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Łukasz works as a Technical Architect for an international IT company and is responsible for delivering applications written in Java EE, Spring, and .NET. He has been involved in many various projects ranging from online insurance systems, voice and video solutions, mobile systems (both native and HTML5-based), medical systems, and large system integration projects. Łukasz is an expert in distributed systems, SOA, and cloud. Łukasz holds PhD in Computer Science. Łukasz is a DZone MVB and is not an employee of DZone and has posted 20 posts at DZone. You can read more from them at their website. View Full User Profile

10 More 'Most Useful' iPhone Tips (Part 1)

06.06.2013
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Maybe you recall my 10 Most useful iPhone tips series: 10 Most useful iPhone Dev tips (Part 1) and 10 Most useful iPhone Dev tips (Part 2).

Today, after yet another iPhone project I decided to write some more most useful iPhone tips as I'm richer in experience now.

1. MVC

Model View Controller is one of the most know/popular design patterns. Never break this pattern, never add business logic to views (as I've seen many examples all over the internet with business logic intermingled with view logic). Also, if you think that the following approach is good, you're wrong:

@interface SomeView {
SomeController *someController;
   UIButton *button;
}
-(void) doSomethingImportant1;
-(void) doSomethingImportant2;
@end

@implementation SomeView 

-(id)init {
   self.button = ...;
   [self.button addTarget:self action:@selector(doSomethingImportant1) forControlEvents:UIControlEventTouchUpInside];
}

-(void)doSomethingImportant1 {
   [self.someController doSomethingImportant1];
}

@end

It's wrong. The view should have no idea about SomeController and what actions are to be executed on touch events. The right approach is to have simple view:

@interface SomeView {
   UIButton *button;
}
@end

and assign all actions in SomeController:

-(id)init {
   SomeView *someView = [SomeView new];
   [self.view.button addTarget:self action:@selector(doSomethingImportant1) forControlEvents:UIControlEventTouchUpInside];
   self.view = someView;
}

this way we can re-use the SomeView in many other places. The business logic is where it should be - in view controllers.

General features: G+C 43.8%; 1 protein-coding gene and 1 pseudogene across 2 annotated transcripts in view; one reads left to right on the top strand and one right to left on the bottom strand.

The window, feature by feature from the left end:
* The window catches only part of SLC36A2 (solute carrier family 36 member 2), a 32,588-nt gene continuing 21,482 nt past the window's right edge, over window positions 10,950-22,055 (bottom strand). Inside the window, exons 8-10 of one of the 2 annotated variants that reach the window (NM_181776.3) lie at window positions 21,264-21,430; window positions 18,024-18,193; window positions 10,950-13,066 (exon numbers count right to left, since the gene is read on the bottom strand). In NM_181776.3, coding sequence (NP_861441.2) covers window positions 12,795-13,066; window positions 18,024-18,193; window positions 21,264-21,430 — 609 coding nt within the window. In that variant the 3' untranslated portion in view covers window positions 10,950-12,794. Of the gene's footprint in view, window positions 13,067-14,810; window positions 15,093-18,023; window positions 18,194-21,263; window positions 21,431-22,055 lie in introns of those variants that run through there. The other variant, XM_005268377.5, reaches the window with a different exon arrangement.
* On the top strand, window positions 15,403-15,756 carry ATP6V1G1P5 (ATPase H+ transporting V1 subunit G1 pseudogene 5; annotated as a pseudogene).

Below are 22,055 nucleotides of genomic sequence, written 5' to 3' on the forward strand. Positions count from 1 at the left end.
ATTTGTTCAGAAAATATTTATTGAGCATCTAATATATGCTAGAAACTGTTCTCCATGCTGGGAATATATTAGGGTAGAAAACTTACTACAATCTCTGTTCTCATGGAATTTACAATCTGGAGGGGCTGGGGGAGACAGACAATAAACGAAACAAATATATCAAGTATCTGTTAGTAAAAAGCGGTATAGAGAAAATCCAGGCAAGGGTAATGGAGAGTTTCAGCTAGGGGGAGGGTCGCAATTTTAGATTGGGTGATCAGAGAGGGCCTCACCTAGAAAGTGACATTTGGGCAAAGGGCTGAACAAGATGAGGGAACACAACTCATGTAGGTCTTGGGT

2. Refrain from deprecated API

Don't use deprecated API. In most cases Apple gives you information what instructions you should use instead. For example:

button.font is now deprecated, you should use button.titleLabel.font instead.

3. Write your own protocols

Protocols are what Java/C# developers know as interfaces. The allow you to introduce a level of abstraction. For example you have some views which require login. You can create LoginAwareViewControllerDelegate protocol with following methods:

@protocol LoginAwareViewControllerDelegate<NSObject>
@required
-(void) loginSucceeded: (NSString*)context;
-(void) loginFailed: (NSString*)context;
@end

You can implement this protocol in every secured view controller. Then in LoginViewController you can create a property:

@interface LoginViewController {
   id<LoginAwareViewControllerDelegate> _delegate;
}
@end

and somewhere in login method:

if (ok) {
   [self.delegate loginSucceeded: self.context];
} else {
   [self.delegate loginFailed: self.context];
}

This way you don't care what is the type of the delegate, you just know its protocol and that's all you need to know.

4. Changing interface orientation and tab bars

In my project I was stuck for a while with Three20 Thumbnails/Photo view controllers. They simply didn't want to rotate. My colleague Stu found out the answer on Three20 mailing group. It turned out that parent TabBarController was blocking all rotations. To fix it I had to add the following 3 lines to my TabBarController:

- (BOOL)shouldAutorotateToInterfaceOrientation:(UIInterfaceOrientation) interfaceOrientation { 
   return [self.selectedViewController shouldAutorotateToInterfaceOrientation:interfaceOrientation]; 
}

5. Call super methods

It's simple, always add [super methodName]. Why? Because in many, many cases (and especially in frameworks like Three20) crucial instructions may not be executed if you forget to call super method.

Summary
5 more (and 1 bonus) iPhone tip to come :)

I also plan to write one post about Three20 framework itself. About things I like and don't like.

Stay tuned,
Łukasz


Published at DZone with permission of Łukasz Budnik, author and DZone MVB. (source)

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